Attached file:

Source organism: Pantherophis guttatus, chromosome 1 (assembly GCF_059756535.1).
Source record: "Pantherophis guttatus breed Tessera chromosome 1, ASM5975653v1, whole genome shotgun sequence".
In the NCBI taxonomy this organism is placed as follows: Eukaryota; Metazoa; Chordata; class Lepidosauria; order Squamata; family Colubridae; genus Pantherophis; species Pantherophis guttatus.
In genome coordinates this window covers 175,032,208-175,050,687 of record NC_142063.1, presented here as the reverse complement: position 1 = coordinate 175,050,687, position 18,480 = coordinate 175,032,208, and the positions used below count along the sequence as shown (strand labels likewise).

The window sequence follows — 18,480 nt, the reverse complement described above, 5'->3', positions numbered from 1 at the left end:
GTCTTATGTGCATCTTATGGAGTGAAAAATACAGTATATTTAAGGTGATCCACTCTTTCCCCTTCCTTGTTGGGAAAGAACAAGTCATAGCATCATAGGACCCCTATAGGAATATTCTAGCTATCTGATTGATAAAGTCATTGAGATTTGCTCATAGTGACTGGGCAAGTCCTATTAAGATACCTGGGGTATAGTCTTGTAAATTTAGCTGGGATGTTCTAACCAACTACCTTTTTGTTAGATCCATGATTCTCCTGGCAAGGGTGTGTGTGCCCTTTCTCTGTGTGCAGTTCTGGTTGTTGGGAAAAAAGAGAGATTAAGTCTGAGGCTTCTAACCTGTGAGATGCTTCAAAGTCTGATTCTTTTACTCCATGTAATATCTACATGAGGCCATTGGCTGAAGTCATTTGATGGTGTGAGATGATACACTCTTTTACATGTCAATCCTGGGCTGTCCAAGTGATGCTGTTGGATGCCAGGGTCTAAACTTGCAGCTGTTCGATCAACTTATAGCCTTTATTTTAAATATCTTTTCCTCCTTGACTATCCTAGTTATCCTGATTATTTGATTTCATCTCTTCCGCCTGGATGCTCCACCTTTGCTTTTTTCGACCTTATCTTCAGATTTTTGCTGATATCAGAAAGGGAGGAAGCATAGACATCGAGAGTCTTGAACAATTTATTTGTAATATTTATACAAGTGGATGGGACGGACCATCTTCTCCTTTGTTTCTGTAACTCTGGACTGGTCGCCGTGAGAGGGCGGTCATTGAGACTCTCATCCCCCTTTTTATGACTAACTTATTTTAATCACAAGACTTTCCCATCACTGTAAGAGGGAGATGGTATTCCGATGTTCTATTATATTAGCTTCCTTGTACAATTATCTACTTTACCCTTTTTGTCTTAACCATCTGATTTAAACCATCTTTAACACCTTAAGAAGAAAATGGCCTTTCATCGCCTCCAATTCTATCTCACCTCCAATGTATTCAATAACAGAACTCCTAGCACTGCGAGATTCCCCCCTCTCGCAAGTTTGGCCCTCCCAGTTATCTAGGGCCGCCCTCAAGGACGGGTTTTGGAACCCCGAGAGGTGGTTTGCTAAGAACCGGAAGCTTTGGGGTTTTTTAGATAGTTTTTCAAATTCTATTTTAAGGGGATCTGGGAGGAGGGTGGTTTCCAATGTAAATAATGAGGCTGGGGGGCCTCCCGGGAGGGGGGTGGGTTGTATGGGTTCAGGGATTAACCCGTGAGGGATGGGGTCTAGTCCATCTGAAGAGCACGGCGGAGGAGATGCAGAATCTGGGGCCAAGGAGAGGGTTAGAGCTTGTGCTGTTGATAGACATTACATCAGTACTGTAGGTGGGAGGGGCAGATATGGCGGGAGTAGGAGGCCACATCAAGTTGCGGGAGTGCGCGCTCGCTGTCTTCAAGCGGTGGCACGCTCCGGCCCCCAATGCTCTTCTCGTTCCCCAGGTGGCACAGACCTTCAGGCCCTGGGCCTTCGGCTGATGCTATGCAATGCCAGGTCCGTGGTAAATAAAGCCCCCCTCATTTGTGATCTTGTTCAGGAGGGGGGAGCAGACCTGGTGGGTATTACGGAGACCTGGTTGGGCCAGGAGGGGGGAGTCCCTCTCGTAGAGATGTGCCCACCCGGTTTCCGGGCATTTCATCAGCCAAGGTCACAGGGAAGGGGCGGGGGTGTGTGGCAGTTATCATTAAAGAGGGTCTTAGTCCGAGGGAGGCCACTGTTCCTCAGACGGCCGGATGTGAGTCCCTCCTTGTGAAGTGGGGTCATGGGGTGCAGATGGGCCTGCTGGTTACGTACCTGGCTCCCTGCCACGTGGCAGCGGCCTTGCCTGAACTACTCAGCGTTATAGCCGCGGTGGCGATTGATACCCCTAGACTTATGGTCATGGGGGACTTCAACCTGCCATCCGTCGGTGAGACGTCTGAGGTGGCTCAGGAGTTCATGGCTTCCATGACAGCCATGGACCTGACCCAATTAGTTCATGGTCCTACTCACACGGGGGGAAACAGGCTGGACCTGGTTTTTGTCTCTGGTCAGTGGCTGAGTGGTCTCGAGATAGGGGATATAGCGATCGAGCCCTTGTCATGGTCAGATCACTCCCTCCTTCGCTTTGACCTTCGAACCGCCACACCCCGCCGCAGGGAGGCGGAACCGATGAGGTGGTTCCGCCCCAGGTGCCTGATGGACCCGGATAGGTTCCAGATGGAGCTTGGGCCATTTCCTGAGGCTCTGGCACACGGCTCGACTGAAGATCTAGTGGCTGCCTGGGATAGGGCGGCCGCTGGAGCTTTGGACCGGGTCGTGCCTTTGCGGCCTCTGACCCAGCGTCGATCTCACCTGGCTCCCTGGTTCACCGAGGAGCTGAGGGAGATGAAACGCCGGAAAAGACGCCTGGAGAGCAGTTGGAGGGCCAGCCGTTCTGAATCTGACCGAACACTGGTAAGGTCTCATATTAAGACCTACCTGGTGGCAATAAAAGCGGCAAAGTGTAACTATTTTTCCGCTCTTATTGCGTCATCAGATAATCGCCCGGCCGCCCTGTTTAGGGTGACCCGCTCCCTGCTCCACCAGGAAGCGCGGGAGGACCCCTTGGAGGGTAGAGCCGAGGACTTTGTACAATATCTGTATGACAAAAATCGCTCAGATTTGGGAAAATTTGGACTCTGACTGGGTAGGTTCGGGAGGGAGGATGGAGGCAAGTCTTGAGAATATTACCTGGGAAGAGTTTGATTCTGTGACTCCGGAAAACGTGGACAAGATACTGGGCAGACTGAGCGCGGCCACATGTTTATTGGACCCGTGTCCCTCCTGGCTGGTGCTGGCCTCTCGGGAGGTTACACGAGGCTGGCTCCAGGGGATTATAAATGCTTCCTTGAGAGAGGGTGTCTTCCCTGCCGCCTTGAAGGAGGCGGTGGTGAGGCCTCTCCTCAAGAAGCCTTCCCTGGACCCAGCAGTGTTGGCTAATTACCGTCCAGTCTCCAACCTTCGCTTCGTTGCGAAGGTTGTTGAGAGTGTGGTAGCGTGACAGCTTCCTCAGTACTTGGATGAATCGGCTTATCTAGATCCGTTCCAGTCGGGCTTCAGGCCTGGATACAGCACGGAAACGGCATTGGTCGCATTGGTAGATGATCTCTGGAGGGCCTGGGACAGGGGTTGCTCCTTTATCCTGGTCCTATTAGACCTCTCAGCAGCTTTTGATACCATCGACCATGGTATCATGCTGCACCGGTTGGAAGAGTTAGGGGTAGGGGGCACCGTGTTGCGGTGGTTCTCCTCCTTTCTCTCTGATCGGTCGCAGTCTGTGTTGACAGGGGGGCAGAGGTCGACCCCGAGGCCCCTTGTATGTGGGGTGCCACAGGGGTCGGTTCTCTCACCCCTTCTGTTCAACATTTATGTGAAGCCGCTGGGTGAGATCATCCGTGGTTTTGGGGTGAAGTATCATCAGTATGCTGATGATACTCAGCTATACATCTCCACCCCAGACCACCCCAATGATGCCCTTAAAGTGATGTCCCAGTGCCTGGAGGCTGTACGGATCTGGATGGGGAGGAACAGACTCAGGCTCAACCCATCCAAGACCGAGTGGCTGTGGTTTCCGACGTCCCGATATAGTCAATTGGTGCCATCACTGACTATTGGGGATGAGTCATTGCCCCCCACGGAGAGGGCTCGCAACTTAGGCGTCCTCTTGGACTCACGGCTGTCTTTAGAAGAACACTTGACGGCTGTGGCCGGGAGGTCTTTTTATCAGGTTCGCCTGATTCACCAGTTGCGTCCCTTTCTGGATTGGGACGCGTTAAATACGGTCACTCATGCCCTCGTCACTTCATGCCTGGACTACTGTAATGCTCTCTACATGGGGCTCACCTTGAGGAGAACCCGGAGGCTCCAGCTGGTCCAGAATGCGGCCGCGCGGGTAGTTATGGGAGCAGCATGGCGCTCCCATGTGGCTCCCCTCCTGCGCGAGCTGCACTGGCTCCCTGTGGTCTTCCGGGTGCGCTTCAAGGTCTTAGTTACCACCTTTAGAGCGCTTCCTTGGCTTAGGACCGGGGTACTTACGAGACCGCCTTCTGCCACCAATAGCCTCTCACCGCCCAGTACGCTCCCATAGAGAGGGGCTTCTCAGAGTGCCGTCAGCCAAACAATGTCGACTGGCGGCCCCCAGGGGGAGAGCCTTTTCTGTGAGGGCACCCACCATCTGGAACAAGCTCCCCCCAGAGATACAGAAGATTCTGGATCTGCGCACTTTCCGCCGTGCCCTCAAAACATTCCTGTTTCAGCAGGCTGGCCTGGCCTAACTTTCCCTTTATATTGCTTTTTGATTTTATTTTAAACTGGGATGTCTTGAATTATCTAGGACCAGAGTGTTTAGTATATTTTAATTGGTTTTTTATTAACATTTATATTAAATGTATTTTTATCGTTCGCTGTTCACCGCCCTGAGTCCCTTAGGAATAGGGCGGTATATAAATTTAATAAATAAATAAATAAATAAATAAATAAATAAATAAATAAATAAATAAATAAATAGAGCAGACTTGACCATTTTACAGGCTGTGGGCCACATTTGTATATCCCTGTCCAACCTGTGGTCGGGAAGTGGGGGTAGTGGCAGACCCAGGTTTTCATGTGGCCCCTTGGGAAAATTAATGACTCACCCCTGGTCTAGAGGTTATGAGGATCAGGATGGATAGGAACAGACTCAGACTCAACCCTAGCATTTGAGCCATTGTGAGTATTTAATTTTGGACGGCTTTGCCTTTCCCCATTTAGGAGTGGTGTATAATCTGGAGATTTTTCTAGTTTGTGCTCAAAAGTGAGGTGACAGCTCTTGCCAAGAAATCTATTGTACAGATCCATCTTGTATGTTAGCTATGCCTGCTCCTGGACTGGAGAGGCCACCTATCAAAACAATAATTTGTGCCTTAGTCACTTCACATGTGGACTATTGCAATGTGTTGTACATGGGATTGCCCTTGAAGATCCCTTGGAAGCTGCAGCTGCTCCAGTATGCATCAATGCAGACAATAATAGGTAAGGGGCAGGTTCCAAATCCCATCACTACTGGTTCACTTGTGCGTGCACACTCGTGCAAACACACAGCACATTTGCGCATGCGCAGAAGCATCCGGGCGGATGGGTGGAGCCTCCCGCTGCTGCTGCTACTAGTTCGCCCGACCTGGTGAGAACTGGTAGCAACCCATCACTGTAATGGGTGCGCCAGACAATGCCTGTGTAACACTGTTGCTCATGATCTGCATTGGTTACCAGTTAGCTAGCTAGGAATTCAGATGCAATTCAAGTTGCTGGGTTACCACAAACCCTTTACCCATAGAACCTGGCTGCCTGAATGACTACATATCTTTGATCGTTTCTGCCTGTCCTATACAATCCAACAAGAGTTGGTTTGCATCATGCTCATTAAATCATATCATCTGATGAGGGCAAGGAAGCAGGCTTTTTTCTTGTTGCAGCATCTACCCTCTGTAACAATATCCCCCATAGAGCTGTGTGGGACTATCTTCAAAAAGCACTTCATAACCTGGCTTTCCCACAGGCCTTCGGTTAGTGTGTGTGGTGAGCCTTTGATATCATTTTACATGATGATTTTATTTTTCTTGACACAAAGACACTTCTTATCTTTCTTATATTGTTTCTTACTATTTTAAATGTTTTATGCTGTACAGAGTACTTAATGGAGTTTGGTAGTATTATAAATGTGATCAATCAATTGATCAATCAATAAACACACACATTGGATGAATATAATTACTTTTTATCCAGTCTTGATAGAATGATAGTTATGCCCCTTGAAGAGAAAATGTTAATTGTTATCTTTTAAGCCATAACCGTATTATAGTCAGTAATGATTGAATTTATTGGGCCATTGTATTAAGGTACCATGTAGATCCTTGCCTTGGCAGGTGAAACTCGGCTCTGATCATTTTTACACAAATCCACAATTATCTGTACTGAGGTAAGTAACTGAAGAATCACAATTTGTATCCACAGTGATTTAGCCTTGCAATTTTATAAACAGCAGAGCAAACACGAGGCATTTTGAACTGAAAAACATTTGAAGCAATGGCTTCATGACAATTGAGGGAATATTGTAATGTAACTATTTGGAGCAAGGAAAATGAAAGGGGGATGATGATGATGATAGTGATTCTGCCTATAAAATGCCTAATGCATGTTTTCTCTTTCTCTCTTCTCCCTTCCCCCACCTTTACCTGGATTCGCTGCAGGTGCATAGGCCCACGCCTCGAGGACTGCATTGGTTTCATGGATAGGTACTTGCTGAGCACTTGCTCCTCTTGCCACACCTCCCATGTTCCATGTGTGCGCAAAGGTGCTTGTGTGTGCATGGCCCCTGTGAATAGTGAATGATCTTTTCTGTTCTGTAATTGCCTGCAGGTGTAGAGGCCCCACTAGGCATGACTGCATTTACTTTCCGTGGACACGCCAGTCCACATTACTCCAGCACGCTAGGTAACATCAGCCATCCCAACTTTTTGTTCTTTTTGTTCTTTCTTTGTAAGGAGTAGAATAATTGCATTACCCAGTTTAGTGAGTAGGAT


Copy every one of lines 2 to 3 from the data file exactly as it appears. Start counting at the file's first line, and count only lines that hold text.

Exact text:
Source record: "Pantherophis guttatus breed Tessera chromosome 1, ASM5975653v1, whole genome shotgun sequence".
In the NCBI taxonomy this organism is placed as follows: Eukaryota; Metazoa; Chordata; class Lepidosauria; order Squamata; family Colubridae; genus Pantherophis; species Pantherophis guttatus.